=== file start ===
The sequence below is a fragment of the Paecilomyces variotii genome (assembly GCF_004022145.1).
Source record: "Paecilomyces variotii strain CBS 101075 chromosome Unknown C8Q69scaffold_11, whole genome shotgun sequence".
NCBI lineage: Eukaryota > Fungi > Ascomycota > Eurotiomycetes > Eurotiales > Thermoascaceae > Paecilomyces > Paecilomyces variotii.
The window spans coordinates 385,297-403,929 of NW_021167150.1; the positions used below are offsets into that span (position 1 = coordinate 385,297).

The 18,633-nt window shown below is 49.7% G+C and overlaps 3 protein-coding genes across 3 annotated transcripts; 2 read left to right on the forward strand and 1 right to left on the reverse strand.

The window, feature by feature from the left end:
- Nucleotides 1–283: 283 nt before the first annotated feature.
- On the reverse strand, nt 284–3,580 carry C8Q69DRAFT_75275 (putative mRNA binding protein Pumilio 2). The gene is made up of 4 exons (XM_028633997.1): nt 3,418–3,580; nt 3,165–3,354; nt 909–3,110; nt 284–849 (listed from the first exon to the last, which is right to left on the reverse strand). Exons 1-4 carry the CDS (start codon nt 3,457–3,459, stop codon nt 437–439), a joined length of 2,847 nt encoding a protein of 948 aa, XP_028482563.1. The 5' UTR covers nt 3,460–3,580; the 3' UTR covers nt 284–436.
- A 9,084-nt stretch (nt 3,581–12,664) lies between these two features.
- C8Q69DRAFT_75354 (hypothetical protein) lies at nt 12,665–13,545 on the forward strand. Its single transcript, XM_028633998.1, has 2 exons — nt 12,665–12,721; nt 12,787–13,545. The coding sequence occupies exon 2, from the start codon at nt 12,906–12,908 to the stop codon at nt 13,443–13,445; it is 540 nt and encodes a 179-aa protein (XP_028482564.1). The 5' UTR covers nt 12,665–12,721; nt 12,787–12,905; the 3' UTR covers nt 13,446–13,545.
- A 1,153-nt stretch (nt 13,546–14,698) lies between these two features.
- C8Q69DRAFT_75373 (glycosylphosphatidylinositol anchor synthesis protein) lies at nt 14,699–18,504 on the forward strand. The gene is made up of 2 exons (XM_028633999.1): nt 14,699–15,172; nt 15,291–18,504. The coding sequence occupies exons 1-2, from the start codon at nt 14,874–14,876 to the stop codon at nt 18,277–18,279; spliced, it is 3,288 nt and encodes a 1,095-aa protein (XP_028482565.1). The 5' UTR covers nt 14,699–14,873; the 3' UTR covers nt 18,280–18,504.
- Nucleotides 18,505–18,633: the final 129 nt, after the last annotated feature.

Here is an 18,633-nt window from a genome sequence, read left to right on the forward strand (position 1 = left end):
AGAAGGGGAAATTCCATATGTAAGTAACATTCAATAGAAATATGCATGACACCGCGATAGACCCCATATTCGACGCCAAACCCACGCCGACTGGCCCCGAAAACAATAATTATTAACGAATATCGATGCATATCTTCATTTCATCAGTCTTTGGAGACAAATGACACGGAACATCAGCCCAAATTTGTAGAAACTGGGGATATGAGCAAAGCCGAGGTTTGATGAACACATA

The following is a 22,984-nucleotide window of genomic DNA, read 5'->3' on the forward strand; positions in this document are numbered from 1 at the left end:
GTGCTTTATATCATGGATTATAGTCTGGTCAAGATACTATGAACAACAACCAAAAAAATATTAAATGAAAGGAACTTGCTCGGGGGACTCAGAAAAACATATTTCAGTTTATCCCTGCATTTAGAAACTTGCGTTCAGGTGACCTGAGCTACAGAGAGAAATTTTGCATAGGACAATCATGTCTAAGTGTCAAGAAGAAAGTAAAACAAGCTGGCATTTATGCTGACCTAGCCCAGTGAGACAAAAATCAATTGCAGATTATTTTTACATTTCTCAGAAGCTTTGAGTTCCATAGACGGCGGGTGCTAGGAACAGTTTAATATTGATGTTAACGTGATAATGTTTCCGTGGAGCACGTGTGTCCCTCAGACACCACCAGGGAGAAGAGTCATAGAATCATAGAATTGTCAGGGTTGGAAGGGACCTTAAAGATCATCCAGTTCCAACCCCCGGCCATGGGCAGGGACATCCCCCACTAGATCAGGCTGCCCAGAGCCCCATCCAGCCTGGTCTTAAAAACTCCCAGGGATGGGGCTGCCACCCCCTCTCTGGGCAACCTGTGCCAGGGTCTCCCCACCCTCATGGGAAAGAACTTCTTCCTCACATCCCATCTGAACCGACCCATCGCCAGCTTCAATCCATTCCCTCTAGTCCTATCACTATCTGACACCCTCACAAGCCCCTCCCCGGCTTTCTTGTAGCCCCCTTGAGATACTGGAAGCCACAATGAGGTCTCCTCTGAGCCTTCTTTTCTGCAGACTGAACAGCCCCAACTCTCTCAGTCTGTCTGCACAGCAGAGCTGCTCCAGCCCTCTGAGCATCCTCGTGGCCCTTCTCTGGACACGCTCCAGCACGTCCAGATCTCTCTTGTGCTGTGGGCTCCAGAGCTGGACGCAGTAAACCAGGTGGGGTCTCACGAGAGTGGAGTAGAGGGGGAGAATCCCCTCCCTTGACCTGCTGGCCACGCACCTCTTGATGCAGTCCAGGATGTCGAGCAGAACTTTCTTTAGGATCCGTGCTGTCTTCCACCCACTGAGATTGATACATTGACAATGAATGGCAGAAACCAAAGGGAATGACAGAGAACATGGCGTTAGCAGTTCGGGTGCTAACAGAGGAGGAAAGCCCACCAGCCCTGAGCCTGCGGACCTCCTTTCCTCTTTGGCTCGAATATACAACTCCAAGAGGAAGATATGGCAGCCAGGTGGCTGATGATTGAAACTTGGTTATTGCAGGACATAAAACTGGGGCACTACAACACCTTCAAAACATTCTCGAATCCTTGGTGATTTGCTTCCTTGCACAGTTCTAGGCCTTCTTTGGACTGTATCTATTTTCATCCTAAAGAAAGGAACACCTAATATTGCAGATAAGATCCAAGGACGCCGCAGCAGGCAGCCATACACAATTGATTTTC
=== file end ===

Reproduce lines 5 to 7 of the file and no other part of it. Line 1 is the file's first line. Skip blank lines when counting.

The 18,633-nt window shown below is 49.7% G+C and overlaps 3 protein-coding genes across 3 annotated transcripts; 2 read left to right on the forward strand and 1 right to left on the reverse strand.

The window, feature by feature from the left end:
- Nucleotides 1–283: 283 nt before the first annotated feature.